Is Anarchy the Answer?


Anarchy is a very misunderstood concept, much of that has to do with the way it is often played out in America, this libertarian style every man for himself and people can do whatever they want type of chaos that is often associated with anarchy. However, it functions much different outside of the USA, for example in Spain there are cooperatives using an anarchist style of leadership or in Mexico with the Zapatistas, an indigenous group self-organizing themselves for survival.  Anarchy really boils down to not having hierarchies, it is about rules coming from within, it is about self-governance, self-organizing and non-hierarchal leadership. It is essentially the system we have created here at Drylab, with no leaders and a push for consensus in decision making.

Yesterday we had a conversation with the group about the hierarchies that emerged from amongst us, the divisions were pretty natural, those that were older, had more experience with the area started taking charge and having more influence over decision making. It is nothing different than what naturally arises in society. However, we all agreed we did not want to have ascribed leaders or hierarchies and that we would work to prevent them, and though many of us were unaware at the time we were subscribing to the core anarchist principles, no hierarchies or leaders.

Hierarchy naturally exists in nature, we see it in plant communities with dominating plant species that shape the ecosystem (ex: Douglas Tree forests) and in the animal communities (ex: wolf packs) However, the same argument can be made for nonhierarchal leadership such as flocks of birds and bacteria, so both systems are natural. We the “New Agers”, the people of this generation seem to be naturally inclined towards nonhierarchal method of organizing. From Arab Spring to Occupy Wall St, and then Black Lives Matter, worldwide we see this style of organizing, of direct democracy with no leaders, where the people come together, it is the zeitgeist of the age. But as with the movements named, this style of organizing tends to fizzle out, although State suppression is often the cause, accountability also plays a factor. To bring it back to our own experience at Drylab, the artists desire for no structure but then we find the same few people stepping up to do dishes or cook. I am not even sure how we can make sure everyone does the dishes or cooks the same amount of times, when there is no schedule to make sure a different person does it each day. Is this a limitation due to my scientific training or evidence that some amount of structure is needed? I have yet to figure that out.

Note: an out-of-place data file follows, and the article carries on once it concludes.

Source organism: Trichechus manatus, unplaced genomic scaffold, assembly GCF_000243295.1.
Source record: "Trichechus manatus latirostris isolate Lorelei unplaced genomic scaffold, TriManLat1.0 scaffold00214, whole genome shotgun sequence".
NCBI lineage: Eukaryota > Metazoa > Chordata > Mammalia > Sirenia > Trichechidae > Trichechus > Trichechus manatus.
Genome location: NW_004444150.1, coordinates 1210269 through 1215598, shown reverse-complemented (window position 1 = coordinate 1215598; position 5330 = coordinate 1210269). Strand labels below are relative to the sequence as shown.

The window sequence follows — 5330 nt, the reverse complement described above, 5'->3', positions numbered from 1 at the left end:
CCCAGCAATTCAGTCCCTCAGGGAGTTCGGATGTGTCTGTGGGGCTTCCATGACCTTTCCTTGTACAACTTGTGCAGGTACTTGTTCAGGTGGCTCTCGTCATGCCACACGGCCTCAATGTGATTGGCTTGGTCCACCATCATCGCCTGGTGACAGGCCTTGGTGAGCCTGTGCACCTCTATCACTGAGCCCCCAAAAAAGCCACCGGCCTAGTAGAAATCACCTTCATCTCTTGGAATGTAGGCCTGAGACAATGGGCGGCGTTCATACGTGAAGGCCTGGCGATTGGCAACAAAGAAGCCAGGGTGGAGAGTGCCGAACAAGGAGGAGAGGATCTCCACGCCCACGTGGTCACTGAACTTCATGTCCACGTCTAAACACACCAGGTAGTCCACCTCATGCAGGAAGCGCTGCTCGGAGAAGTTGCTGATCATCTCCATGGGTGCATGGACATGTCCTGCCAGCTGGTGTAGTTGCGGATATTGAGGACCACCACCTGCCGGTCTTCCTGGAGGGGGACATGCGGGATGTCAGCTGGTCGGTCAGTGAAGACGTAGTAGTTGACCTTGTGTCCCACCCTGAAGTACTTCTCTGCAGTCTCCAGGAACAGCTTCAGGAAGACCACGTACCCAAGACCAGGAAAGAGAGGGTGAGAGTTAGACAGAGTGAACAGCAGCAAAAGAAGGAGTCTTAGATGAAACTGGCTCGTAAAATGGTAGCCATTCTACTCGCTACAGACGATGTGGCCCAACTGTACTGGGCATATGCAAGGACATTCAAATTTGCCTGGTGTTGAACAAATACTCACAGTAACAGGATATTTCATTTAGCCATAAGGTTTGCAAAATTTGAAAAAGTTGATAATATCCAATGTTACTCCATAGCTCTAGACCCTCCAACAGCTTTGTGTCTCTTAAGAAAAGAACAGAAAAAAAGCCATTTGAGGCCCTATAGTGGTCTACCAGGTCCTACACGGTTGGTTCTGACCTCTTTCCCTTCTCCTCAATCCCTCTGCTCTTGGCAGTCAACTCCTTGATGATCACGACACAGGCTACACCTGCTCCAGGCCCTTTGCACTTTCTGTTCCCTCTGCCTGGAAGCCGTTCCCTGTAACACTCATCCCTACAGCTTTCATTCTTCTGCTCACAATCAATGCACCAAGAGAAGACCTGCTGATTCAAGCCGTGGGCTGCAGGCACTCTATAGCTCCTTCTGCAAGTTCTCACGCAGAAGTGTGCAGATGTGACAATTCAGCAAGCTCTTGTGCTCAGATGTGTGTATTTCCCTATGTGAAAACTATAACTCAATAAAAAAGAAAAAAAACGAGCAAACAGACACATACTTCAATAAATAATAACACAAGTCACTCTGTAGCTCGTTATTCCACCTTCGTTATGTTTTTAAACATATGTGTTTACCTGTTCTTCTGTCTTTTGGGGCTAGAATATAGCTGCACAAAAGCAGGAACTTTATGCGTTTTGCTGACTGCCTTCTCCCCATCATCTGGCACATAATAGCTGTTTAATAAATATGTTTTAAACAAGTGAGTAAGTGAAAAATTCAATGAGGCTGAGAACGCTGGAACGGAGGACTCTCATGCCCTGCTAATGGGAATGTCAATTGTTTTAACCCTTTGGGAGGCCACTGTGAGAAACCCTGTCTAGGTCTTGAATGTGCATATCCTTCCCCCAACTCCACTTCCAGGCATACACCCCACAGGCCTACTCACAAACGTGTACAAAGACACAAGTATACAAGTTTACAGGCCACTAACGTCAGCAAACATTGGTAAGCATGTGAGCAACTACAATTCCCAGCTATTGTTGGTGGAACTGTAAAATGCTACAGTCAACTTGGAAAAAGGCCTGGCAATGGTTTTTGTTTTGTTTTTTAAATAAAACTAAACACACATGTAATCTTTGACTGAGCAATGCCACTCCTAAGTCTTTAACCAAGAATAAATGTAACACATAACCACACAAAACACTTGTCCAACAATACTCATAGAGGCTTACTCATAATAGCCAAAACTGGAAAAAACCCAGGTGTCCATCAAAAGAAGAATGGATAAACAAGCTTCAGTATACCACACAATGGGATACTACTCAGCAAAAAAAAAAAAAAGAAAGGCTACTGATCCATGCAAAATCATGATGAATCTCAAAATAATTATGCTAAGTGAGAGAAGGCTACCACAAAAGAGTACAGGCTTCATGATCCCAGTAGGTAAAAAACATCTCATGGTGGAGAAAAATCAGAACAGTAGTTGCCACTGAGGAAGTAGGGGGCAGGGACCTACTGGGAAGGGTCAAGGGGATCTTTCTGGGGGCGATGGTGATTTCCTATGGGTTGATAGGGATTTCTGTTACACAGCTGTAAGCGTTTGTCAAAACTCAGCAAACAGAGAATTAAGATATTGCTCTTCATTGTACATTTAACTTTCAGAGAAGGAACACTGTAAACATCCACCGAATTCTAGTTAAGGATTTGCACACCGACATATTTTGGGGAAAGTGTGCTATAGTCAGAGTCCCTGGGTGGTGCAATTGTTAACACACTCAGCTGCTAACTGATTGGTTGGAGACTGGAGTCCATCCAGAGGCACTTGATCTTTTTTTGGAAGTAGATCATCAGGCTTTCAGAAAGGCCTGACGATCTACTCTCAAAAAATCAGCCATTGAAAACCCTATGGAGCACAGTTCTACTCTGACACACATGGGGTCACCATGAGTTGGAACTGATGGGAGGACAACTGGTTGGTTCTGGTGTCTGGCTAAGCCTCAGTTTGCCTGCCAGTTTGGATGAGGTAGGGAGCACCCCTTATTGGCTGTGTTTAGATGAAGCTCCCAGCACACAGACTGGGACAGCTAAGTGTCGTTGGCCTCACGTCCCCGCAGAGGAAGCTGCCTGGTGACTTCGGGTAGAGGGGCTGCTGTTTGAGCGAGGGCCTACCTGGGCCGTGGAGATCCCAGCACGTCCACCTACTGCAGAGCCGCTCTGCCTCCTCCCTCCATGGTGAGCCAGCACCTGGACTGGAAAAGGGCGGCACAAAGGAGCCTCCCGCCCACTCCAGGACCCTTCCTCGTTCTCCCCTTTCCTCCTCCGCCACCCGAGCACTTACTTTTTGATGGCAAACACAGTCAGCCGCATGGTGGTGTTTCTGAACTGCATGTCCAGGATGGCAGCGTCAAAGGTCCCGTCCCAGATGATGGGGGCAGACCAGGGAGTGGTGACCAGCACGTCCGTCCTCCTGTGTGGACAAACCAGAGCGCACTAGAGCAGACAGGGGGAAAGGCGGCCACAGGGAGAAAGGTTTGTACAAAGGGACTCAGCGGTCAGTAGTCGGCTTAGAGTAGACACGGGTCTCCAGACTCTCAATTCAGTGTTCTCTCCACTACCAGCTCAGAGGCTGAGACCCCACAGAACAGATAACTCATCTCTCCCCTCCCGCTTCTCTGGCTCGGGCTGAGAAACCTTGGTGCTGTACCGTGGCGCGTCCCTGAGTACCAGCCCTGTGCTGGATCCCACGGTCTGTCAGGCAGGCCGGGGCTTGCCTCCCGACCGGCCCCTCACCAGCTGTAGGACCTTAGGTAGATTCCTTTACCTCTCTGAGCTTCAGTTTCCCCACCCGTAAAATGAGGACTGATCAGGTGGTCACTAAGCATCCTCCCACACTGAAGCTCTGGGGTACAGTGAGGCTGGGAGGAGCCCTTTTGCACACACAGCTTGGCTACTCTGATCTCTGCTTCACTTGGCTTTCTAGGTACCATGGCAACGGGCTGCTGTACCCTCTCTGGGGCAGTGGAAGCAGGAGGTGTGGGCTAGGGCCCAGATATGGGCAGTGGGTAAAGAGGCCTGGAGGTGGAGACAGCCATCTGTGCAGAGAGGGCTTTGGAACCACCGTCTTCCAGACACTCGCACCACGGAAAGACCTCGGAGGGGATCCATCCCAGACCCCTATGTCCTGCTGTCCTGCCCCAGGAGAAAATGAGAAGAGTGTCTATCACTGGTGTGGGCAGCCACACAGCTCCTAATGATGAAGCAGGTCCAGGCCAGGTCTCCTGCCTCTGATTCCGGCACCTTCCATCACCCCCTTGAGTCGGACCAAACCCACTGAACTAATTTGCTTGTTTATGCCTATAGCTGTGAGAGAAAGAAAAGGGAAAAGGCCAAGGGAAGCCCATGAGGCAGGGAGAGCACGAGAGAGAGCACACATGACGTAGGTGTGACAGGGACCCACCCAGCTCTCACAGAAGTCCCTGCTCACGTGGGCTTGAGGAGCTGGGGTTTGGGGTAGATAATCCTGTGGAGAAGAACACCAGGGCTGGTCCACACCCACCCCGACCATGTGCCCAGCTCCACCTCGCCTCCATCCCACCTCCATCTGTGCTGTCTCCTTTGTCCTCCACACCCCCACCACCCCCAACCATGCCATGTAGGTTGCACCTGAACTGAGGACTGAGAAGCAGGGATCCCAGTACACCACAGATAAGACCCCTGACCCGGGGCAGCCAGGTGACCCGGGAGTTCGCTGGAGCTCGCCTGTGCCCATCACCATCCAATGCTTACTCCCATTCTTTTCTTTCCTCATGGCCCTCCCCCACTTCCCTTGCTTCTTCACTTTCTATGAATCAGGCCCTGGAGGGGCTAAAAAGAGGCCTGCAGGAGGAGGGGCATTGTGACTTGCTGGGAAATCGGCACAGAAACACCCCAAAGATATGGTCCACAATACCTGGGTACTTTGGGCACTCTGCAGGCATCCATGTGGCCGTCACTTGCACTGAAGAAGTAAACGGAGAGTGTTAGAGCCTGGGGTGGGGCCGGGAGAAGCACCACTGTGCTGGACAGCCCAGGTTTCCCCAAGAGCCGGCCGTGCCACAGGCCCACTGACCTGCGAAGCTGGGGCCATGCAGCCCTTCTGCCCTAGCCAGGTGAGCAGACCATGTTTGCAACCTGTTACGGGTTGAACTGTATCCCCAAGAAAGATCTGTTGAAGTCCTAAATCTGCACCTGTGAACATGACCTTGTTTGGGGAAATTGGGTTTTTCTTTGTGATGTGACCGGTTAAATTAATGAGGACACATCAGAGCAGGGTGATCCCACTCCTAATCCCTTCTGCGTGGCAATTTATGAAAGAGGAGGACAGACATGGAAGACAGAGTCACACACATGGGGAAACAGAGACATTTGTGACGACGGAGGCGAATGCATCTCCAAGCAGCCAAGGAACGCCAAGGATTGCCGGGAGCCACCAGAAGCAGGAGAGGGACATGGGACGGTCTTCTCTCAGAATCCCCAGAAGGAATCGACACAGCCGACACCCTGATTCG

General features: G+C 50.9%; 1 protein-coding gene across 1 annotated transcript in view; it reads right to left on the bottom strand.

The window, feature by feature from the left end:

The other issue that arises, and that has before in other non-hierarchal leadership models I have been apart of, it takes a lot of time. If there are no leaders or rather everyone is a leader, everyone makes decisions. When we first arrived at Drylab, we attempted this model, every hour there was a question that required the whole group to come together to discuss how we should move forward. Of course, this was because we had just arrived and hadn’t set any protocols or made any agreements. Eventually, we decided to let each person take leadership on projects/roles they were interested in, giving them the agency to decide for themselves and then consult the group if needed. This has worked well.

However, not everyone has the same amount of time, capacity or patience to contribute to self-organizing. Some people are more naturally inclined to like to take leadership, while others pull back because decision making brings them stress. Perhaps the issue is that we are attempting to push for equality when equity is needed. Equality calls for everyone to be the same, equity recognizes not everyone is cut from the same cloth so we all need different things/amounts to get us to equality. Equality erases diversity and differences, equity accounts for them to create an equal situation. But what does that mean in terms of decision making? Do the people who do more work, get to have more say? For example, shouldn’t the person who is cooking get to decide what goes on the grocery list? If I am the one who must pump out water for the village, shouldn’t I be more influential in the decision making of when it gets pumped since I am required to be present?  And what happens when one person is doing the majority of the work on a project, but when decision making comes up, all the absentees in the workforce come to make decisions? How do we address free riders who want to decide what gets to happen but not do any of the work to make it happen? This has yet to be a problem at Drylab, but these are the complications that arise with this model. Though I am still committed to non-hierarchal organizing, issues around accountability are the largest issue I struggle with, one that I hope to learn more about by doing collective action with these women.